Apple's iPhone 5 is apparently on preorder in Germany, according to Bloomberg. However, details about the device are still unforthcoming.
T-Mobile parent company Deutsche Telekom AG is allowing customers to preorder the iPhone 5, according to Bloomberg. However, the preorder process lacks any mention of a release date or device specs.
Although Apple has remained customarily tight-lipped about its plans for the next-generation iPhones, rumors generally point to a September or October unveiling for the device. In the United States, the iPhone is not yet available on T-Mobile, which has been targeted for acquisition by AT&T.
Other rumors suggest the iPhone 5 will include a larger screen and faster processor, along with an 8-megapixel camera and possibly a redesigned body. There's also a widespread theory that Apple intends to release a line of low-cost iPhones to complement its next-generation device, which in turn would allow Cupertino to combat the rising number of cheap Google Android smartphones on the market.
In yet another sign that a new iPhone might well be upon us, an Apple employee reportedly lost a prototype device in a Northern California bar. This latest incident, which supposedly occurred at a San Francisco establishment known for its tequila, echoes a similar one in 2010, when an Apple engineer lost an iPhone 4 prototype at the Gourmet Haus Staudt beer garden in Redwood City, Calif. The newest (lost) prototype has reportedly not been recovered.
Beyond its product roadmap, Apple is undergoing some seismic shifts at the moment. In an August letter to Apple's board of directors and employees, CEO Steve Jobs suggested he could "no longer meet my duties and expectations as Apple's CEO." He asked the board to activate a prearranged succession plan and name Tim Cook as CEO-a familiar role for the latter, considering he's stepped in as interim chief whenever Jobs' longstanding health issues drove him to take medical leave.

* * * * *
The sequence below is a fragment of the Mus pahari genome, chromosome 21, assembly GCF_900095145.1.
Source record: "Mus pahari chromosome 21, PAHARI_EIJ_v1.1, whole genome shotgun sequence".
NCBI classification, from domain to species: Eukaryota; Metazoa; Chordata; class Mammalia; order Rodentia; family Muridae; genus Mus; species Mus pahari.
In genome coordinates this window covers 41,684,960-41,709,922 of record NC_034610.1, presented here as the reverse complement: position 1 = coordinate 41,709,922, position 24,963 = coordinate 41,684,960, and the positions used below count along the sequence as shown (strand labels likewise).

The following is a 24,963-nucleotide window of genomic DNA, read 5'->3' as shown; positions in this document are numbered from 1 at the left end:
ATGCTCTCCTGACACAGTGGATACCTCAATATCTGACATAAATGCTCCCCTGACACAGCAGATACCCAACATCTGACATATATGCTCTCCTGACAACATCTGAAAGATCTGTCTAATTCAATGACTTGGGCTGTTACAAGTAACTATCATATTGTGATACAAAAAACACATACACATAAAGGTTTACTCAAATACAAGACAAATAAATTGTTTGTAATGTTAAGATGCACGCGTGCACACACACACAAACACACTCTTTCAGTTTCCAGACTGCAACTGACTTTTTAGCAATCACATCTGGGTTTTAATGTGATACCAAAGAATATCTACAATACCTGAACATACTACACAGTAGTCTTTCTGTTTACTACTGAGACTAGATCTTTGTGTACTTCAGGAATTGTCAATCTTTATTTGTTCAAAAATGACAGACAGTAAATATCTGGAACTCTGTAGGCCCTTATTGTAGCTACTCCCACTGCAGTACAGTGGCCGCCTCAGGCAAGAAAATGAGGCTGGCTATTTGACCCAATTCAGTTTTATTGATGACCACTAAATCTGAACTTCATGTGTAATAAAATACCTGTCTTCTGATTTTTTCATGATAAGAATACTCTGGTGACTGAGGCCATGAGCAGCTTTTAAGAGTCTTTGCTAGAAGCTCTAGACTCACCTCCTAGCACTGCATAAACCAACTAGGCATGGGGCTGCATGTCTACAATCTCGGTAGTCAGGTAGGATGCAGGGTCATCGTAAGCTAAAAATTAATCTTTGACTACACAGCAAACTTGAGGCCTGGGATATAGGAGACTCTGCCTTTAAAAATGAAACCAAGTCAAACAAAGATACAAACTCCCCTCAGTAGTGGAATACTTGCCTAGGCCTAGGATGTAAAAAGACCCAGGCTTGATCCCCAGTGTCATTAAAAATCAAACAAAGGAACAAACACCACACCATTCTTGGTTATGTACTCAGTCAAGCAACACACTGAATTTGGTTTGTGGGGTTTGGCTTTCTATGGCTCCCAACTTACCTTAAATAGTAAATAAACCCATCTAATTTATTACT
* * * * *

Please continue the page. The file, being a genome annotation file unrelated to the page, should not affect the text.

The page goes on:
However, analysts don't seem to think Jobs' resignation will have a short-term impact on the company's pipeline of new smartphones and tablets.
"Apple's product development road map stretches into multiple years ahead and has been shaped both by Jobs and by the organization he built," Forrester analyst JP Gownder wrote in an Aug. 24 corporate blog posting. "Jobs' departure won't affect Apple's product portfolio, quality or competitiveness for a long time-if ever."
He also suggested that Apple's combined talent outweighs the possible impact of its leader's permanent departure: "While Steve Jobs will go down in eventual history as an outstanding innovator, leader, and world-changer, Apple is actually much more than its leader alone."
It also means that Tim Cook, as newly minted CEO, will almost certainly introduce the iPhone 5 when it rolls out either this month or next.
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Nicholas Kolakowski is a staff editor at eWEEK, covering Microsoft and other companies in the enterprise space, as well as evolving technology such as tablet PCs. His work has appeared in The Washington Post, Playboy, WebMD, AARP the Magazine, AutoWeek, Washington City Paper, Trader Monthly, and Private Air. He lives in Brooklyn, New York.